Franz Grillparzer, perhaps the greatest nineteenth-century Austrian playwright, played a decisive role in shaping the ideal of Austria as a European multi-national empire. A cosmopolitan deeply indebted to the Enlightenment, he cherished individualism and individual rights. His writings reveal an increasing disillusionment with the emerging nationalist and ethnocentric paradigms that place collective interests above the individual. Grillparzer was critical of the developments leading to a German national state and characterized the course of German education (Bildung) since Hegel as a progression from “humanism to nationalism to bestiality”.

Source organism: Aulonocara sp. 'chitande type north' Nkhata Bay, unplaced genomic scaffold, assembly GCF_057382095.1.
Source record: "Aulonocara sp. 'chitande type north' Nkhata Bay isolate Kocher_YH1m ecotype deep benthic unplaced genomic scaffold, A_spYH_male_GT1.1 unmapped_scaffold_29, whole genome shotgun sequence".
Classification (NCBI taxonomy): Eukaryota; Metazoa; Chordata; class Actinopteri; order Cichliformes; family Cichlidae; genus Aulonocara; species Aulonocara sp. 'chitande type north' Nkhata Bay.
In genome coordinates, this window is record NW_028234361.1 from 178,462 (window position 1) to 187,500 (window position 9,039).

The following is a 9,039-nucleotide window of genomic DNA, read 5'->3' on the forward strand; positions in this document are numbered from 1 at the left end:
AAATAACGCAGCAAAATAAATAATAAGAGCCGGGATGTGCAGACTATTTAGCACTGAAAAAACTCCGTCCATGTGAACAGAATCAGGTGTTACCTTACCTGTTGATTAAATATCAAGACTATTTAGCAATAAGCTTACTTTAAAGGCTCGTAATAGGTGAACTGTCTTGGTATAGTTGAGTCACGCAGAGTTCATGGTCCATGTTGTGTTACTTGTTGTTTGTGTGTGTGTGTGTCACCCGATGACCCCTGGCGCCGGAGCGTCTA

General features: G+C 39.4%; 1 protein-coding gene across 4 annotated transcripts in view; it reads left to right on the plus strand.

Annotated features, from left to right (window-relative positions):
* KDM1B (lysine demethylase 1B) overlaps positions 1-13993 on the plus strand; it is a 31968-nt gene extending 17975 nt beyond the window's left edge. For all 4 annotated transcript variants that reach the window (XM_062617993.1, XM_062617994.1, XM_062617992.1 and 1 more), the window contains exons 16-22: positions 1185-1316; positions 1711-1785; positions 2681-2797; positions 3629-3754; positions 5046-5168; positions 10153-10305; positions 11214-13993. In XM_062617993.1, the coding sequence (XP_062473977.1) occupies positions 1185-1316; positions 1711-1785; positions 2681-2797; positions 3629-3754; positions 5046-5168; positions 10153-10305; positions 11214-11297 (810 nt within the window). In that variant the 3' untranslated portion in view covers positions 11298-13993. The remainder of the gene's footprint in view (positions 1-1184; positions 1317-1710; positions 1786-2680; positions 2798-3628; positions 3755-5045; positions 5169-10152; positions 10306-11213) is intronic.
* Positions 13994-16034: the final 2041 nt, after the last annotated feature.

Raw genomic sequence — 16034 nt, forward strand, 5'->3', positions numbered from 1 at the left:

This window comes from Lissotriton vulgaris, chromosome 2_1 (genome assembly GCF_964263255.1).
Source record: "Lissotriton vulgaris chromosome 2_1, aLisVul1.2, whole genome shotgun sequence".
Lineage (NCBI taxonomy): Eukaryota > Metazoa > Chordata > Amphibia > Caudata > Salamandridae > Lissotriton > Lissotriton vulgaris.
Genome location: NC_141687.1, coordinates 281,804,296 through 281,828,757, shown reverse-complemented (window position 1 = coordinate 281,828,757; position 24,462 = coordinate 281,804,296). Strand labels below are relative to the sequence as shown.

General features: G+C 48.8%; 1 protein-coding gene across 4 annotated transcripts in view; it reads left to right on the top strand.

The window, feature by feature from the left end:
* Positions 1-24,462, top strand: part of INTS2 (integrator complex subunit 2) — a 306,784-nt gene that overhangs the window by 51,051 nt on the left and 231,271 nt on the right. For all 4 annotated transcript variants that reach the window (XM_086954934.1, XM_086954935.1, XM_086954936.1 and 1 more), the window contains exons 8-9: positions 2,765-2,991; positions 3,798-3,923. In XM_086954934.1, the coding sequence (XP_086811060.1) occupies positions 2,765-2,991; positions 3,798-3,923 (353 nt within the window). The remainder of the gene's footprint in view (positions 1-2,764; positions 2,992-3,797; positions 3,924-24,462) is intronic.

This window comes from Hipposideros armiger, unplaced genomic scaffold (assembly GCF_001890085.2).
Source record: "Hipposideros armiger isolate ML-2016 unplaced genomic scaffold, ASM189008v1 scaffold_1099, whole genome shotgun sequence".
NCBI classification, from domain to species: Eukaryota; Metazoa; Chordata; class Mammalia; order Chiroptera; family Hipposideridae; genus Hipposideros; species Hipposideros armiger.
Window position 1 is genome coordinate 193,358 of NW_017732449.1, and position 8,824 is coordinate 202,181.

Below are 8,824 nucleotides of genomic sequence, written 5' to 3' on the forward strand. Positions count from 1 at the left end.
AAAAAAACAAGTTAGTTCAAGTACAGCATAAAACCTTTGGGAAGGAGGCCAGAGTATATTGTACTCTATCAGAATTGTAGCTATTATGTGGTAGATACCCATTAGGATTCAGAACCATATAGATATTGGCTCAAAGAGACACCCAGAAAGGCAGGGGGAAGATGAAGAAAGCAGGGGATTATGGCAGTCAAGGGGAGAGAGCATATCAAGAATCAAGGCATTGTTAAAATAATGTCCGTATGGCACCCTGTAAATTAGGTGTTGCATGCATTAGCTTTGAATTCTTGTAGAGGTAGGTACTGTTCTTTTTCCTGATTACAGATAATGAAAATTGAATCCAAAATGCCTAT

Regardless of the setting of his texts – Greek antiquity, medieval and …

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Lorenz, Dagmar C. G.. "Franz Grillparzer". The Literary Encyclopedia. First published 30 January 2004
[, accessed 30 September 2016.]

Articles on Grillparzer's works

  1. Der arme Spielmann [The Poor Fiddler]
  2. König Ottokars Glück und Ende [King Ottokar, His Rise and Fall]
  3. Libussa. Trauerspiel in fünf Aufzügen [Libussa. A Tragedy in Five Acts]